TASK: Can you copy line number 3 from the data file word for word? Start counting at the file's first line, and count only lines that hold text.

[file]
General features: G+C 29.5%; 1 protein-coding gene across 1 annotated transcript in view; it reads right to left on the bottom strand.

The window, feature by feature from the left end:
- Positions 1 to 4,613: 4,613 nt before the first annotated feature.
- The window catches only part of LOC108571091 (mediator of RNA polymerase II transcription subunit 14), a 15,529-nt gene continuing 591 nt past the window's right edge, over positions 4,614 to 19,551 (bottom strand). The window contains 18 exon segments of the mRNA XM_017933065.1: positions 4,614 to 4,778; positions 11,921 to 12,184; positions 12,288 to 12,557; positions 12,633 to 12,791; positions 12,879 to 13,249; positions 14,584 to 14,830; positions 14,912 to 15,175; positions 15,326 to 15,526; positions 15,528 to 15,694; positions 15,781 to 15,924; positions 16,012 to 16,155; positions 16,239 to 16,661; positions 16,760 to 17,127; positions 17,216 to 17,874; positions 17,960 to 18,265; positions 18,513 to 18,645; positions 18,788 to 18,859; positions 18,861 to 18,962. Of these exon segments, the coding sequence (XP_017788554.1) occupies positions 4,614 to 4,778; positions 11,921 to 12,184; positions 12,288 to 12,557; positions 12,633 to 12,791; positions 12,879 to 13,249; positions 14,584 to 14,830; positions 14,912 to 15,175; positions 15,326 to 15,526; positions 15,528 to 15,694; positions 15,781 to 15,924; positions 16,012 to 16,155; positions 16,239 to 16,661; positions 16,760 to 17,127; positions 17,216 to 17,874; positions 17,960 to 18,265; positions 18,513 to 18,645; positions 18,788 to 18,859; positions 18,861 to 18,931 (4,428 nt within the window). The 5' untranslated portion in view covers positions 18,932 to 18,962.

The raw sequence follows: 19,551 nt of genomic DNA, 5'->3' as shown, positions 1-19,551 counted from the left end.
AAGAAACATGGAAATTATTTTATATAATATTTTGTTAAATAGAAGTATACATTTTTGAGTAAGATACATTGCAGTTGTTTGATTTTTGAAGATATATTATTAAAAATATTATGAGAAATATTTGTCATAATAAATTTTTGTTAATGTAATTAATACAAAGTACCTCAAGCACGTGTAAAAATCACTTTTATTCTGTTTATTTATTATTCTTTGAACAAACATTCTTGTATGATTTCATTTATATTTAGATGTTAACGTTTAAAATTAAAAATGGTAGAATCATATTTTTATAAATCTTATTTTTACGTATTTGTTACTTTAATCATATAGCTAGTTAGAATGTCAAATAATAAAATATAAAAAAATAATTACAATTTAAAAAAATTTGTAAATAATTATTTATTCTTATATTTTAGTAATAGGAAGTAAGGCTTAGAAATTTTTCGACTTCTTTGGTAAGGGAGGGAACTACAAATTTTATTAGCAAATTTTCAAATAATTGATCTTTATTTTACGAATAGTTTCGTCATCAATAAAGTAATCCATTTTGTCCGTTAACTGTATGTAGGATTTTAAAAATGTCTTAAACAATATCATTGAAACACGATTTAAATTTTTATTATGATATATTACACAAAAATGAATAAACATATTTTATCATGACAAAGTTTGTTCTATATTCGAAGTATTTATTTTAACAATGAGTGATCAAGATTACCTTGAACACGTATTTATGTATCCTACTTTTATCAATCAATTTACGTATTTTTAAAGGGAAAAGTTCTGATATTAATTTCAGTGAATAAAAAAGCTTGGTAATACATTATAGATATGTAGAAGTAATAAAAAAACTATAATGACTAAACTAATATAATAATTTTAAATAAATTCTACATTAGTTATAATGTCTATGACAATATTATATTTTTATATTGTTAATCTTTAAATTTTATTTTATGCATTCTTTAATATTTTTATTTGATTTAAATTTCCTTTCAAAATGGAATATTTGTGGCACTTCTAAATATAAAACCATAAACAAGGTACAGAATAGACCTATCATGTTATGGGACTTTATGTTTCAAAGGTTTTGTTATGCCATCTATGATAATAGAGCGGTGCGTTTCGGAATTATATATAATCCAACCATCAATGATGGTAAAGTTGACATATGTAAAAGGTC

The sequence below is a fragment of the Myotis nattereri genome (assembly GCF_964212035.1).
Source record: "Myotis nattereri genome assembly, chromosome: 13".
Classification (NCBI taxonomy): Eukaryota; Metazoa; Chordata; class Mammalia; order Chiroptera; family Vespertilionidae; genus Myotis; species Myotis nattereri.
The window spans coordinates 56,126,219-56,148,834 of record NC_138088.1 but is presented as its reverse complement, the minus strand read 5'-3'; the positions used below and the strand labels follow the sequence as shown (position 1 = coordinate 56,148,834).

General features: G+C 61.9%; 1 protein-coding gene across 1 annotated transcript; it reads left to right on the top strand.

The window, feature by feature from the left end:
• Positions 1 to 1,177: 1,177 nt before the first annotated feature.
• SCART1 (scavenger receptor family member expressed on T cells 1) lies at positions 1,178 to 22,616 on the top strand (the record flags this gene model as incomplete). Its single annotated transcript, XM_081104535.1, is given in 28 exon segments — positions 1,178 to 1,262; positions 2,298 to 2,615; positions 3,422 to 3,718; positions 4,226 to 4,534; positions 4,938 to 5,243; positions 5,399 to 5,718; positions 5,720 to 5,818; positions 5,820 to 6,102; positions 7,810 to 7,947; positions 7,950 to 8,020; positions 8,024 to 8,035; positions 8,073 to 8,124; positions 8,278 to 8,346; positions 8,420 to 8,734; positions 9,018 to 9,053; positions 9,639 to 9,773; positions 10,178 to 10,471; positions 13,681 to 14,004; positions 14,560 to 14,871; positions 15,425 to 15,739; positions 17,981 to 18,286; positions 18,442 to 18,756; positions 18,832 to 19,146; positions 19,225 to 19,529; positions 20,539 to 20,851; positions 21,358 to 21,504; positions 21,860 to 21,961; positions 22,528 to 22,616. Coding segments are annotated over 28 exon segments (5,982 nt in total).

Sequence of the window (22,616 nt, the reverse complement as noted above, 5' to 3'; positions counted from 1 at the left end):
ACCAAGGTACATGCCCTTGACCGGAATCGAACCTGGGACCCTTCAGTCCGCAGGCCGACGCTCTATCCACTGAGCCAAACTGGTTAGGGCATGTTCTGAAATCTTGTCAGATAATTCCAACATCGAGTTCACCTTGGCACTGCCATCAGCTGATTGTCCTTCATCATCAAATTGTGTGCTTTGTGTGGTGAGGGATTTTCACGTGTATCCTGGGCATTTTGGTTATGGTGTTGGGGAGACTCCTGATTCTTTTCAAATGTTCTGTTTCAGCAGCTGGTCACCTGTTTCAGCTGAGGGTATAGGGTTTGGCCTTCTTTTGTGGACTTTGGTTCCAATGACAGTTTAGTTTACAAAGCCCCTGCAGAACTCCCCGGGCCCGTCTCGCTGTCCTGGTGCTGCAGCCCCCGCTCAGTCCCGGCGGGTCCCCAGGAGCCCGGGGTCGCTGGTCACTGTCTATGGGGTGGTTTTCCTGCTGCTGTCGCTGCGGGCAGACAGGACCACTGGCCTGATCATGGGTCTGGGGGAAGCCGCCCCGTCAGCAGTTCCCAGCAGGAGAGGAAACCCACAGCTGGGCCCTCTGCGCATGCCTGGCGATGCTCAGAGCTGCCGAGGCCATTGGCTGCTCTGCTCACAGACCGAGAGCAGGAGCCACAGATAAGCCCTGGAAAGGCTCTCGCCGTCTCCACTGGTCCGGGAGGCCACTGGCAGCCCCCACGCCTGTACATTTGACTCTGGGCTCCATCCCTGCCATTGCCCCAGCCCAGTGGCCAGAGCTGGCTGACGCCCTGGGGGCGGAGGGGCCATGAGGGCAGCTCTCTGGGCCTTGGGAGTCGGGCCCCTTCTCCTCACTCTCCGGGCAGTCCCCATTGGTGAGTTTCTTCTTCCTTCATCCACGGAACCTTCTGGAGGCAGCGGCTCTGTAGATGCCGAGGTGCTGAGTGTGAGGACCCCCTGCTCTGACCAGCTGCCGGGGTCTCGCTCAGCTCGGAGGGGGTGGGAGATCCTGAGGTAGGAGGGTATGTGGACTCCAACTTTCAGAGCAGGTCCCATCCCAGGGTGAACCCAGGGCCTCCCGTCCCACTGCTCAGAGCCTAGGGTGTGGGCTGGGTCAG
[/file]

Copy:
- Positions 1 to 4,613: 4,613 nt before the first annotated feature.